The Trump administration is implementing a first of its kind financial incentive it hopes will help U.S. Border Patrol retain agents following years in which more employees left than were hired.

Border Patrol's parent agency, U.S. Customs and Border Protection, on Wednesday announced a plan to reward rank-and-file agents and supervisors who enroll in the program with quarterly payments totaling 5% of their base salary. Agents must sign a contract to stay on with Border Patrol for 12-month stints.

The program is being rolled out quickly. Employees can sign up starting next week. Bonuses will start accruing in June and the first bonuses will be dispersed in September.

“Investing in the men and women of the United States Border Patrol continues to be my top priority,” U.S. Border Patrol Chief Carla Provost said in a statement. “Their experience and expertise is critical to successfully accomplishing the border security mission.”

Border Patrol said it worked with the National Border Patrol Council to come up with the deal. National Border Patrol Council President Brandon Judd touted President Trump's "outside of the box thinking and business expertise" for the new deal, which was done in response to a 5% overtime pay cut agents and supervisors saw during the Obama administration.

He said the 5% bonus amount was not drawn up by coincidence.

"We lost 5% of our overtime pay," Judd said in a phone call Wednesday. "The reason is because we were very outspoken critics of the Obama administration ... They saw that they were able — without congressional oversight — they were able to cut our overtime. No other agency got cut. Since that time, we've just hemorrhaged agents like there's no tomorrow. The thought process was, 'OK, they lost 5%. Let's restore 5%.'"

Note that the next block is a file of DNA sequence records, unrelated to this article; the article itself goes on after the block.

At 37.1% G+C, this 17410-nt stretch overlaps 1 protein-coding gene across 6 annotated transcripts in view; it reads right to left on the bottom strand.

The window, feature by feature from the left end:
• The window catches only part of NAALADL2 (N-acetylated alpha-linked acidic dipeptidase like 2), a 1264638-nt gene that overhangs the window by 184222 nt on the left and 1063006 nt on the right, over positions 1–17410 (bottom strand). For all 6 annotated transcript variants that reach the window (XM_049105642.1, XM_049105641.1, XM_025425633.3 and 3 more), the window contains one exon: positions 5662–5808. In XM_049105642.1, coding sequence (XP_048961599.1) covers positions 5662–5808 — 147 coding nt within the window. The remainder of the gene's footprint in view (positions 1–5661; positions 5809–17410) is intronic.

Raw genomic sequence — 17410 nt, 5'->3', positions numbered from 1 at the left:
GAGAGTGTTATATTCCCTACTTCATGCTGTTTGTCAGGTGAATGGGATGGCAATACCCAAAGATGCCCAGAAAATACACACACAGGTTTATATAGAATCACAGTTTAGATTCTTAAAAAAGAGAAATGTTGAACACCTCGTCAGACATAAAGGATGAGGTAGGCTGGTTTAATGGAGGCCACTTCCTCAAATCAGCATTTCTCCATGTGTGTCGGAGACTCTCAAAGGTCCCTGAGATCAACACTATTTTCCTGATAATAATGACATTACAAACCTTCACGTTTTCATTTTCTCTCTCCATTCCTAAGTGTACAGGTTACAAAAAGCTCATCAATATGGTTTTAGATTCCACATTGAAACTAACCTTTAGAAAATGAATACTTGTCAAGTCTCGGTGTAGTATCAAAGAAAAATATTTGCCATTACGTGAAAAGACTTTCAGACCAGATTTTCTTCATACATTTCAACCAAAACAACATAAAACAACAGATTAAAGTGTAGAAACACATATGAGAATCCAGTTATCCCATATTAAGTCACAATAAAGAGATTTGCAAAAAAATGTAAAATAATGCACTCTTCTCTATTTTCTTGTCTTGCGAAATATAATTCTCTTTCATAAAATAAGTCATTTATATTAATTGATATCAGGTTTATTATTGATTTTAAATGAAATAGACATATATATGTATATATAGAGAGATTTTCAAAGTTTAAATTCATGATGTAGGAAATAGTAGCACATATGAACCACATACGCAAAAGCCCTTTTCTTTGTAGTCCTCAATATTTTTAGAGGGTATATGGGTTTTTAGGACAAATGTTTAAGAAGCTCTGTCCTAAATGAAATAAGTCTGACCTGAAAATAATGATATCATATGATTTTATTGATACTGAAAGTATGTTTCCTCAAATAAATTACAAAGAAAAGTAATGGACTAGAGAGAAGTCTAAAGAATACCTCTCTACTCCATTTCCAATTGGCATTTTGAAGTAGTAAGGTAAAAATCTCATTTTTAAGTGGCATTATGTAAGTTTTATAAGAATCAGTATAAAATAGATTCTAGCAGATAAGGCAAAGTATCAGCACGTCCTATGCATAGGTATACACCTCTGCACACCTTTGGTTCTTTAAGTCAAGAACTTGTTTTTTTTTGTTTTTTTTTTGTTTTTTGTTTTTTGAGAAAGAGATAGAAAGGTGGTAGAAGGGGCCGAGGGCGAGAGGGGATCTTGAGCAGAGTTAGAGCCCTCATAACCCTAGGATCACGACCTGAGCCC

As of early March, Border Patrol had lost more employees this year than it had hired. Approximately 450 agents were hired through March 2, while around 570 left for jobs in other federal agencies, local law enforcement, or outside of police work, Judd said.

The patrol hit an all-time high of 22,444 agents in 2011, but is now down to 19,555, as of the end of fiscal 2018.

Trump took executive action his first month in office and ordered 5,000 additional Border Patrol agents be hired. That order went unfulfilled by Congress.

Judd said the program will provide a temporary solution as agents on the border are especially needed due to the uptick in illegal crossings this year.

John P. Sanders, who is serving as acting CBP commissioner, said the new program will provide will provide agents at a critical item for the agency.

“We are facing a humanitarian and border security crisis on the southwest border, and those who serve on the front line are vital to that effort,” Sanders said in a statement.